Best practices for conducting an arc flash risk assessment

June 22, 2015
Elevate safety with heightened risk awareness.

An arc flash occurs when electric current passes through the air instead of along its intended path. The result is extremely high heat that can cause severe burns, blinding light, and an explosion that can result in hearing damage and potentially fatal injury. Multiple arc flash incidents occur every day in workplaces across the United States.

There’s urgency to completing arc flash risk assessments and shock risk assessments: According to changes made for NFPA 70E 2015, these assessments must be conducted before any person is exposed to electrical hazards. The risk of an arc flash explosion occurring at your facility is not negligible, and the trend of increased power use combined with aging electrical infrastructure across the U.S. heightens the danger. The Electrical Power Research Institute (EPRI) estimates direct and indirect costs to an employer from a fatal electrical accident in the millions of dollars.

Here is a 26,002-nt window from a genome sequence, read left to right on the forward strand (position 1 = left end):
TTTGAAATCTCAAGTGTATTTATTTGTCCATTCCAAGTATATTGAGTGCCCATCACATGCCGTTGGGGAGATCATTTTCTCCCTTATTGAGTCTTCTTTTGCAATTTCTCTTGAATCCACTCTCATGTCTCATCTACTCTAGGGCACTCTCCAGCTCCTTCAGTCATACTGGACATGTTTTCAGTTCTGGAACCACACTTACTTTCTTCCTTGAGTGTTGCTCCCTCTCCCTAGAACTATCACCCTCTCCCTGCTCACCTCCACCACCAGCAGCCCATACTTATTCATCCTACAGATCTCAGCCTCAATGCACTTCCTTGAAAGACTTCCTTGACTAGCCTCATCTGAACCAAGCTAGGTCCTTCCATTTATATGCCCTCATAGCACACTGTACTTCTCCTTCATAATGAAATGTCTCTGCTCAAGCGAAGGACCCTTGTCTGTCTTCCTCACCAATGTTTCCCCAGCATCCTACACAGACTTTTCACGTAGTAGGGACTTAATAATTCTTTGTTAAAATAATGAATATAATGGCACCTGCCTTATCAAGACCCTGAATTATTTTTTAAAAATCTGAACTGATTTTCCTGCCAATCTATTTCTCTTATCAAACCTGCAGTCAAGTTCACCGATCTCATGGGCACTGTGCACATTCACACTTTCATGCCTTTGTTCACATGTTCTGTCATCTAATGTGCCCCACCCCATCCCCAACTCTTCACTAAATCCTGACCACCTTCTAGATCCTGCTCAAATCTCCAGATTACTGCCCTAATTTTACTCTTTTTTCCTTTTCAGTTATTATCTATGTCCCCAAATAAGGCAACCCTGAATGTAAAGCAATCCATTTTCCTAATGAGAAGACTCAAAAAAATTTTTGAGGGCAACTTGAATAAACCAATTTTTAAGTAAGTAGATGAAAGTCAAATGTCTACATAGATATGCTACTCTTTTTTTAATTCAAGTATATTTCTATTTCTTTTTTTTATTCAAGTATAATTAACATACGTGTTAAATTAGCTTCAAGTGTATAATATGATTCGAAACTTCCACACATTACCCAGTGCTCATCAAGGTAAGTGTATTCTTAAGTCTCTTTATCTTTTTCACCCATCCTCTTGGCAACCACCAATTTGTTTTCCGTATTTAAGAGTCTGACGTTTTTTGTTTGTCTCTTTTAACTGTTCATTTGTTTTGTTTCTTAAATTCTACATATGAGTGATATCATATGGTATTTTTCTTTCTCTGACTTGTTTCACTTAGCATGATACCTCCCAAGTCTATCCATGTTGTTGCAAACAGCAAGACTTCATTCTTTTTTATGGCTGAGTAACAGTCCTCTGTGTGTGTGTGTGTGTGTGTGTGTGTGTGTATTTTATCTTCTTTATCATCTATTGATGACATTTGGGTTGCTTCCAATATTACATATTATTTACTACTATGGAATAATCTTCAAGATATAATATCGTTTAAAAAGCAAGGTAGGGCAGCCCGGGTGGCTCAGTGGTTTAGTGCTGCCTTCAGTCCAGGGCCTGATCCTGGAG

Navigating all of the requirements, conditions, and exceptions that result from these assessments requires a great familiarity with the new standard. Specifically, NFPA 70E 2015 Section 130.4 requires that a shock risk assessment be performed before beginning energized work, and NFPA 70E 2015 Section 130.5 requires that an arc flash risk assessment be performed to:

1. Determine whether an arc flash hazard exists
2. If a hazard exists
    A. Determine appropriate safety-related work practices
    B. The arc flash boundary
    C. The PPE to be used